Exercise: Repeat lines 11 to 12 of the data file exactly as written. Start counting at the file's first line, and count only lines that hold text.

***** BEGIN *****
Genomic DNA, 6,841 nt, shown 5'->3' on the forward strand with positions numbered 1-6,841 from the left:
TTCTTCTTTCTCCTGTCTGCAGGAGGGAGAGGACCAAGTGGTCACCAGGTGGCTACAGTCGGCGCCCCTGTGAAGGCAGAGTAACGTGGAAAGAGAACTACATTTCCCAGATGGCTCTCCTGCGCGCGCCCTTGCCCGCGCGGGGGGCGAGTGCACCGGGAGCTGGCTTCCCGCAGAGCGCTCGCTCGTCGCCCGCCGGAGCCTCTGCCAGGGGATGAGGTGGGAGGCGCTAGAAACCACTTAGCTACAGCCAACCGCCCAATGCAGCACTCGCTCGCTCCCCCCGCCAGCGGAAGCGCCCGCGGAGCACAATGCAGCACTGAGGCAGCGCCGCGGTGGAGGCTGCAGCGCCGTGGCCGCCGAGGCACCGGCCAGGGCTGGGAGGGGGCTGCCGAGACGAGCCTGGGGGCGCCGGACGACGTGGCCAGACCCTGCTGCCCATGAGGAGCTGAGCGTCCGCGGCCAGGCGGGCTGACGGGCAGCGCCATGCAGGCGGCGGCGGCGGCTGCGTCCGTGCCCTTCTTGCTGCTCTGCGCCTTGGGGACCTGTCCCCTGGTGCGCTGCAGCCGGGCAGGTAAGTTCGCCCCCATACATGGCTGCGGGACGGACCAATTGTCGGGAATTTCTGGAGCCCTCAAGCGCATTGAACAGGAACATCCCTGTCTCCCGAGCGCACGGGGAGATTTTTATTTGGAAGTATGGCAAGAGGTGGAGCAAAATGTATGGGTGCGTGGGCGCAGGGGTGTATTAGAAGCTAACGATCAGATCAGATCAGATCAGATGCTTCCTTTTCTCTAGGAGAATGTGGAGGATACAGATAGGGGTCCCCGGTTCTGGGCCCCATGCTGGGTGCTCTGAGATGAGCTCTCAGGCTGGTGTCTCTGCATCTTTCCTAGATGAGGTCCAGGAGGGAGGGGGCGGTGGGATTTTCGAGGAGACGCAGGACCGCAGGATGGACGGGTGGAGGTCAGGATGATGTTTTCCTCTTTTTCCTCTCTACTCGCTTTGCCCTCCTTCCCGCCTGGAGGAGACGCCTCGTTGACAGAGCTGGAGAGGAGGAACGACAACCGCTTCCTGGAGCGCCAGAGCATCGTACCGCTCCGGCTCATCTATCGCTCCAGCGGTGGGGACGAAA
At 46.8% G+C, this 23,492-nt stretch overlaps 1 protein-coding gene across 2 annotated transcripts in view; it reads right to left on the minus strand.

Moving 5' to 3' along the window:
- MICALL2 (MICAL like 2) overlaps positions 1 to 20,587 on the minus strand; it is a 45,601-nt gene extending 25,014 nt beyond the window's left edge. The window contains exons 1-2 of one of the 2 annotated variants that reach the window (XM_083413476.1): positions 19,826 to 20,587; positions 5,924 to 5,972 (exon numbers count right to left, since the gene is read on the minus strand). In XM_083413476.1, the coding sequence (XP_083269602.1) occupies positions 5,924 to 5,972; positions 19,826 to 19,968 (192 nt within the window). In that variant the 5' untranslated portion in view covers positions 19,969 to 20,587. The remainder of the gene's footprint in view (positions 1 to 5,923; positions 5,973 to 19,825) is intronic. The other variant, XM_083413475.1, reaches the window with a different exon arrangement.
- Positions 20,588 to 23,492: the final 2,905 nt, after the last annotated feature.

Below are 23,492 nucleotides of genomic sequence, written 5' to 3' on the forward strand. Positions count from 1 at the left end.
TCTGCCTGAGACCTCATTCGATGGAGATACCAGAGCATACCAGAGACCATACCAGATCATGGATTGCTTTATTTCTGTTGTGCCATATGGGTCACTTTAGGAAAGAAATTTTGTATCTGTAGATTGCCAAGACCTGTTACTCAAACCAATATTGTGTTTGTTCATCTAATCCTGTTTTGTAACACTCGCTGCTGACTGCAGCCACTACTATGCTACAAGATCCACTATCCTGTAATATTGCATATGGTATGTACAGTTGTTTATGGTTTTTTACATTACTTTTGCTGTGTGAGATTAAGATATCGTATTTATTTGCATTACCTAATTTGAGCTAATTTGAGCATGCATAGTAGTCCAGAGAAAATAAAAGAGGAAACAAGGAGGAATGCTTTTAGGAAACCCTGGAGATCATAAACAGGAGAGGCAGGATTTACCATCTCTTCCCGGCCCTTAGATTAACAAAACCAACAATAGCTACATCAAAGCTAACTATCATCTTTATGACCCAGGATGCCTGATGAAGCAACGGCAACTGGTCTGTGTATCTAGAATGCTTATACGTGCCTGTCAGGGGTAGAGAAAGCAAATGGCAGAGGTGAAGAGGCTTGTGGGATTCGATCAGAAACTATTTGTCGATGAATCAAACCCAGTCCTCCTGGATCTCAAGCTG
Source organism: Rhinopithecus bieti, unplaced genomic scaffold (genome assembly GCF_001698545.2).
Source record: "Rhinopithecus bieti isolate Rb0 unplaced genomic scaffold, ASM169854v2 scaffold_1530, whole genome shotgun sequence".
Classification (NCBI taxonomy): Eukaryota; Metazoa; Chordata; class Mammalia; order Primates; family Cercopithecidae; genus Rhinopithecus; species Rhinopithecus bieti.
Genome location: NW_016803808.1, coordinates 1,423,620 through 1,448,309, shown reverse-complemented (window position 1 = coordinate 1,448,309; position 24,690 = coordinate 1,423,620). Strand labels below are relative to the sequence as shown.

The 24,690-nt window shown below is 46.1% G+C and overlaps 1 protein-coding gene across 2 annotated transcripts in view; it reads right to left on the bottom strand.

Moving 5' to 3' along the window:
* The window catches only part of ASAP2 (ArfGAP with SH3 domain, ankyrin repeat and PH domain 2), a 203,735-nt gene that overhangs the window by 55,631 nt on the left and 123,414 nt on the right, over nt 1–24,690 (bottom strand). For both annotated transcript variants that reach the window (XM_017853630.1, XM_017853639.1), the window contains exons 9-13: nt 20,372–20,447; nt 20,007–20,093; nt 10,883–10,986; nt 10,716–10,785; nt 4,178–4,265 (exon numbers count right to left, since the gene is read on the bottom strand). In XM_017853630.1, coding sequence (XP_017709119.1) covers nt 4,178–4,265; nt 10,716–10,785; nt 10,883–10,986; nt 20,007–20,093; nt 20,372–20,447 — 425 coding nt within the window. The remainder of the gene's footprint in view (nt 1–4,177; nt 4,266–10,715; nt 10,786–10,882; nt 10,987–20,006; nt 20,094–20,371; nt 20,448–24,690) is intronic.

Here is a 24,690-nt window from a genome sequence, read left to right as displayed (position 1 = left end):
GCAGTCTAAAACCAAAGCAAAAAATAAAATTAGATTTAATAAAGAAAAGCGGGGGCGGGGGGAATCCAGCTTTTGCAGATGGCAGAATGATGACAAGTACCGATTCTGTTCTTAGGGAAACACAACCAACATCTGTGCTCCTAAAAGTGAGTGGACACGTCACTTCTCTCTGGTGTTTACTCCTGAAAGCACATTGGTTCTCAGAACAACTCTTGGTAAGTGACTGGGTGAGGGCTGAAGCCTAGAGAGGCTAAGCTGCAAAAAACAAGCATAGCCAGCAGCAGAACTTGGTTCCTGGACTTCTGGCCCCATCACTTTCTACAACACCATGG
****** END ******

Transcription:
Classification (NCBI taxonomy): Eukaryota; Metazoa; Chordata; class Mammalia; order Primates; family Cercopithecidae; genus Rhinopithecus; species Rhinopithecus bieti.
Genome location: NW_016803808.1, coordinates 1,423,620 through 1,448,309, shown reverse-complemented (window position 1 = coordinate 1,448,309; position 24,690 = coordinate 1,423,620). Strand labels below are relative to the sequence as shown.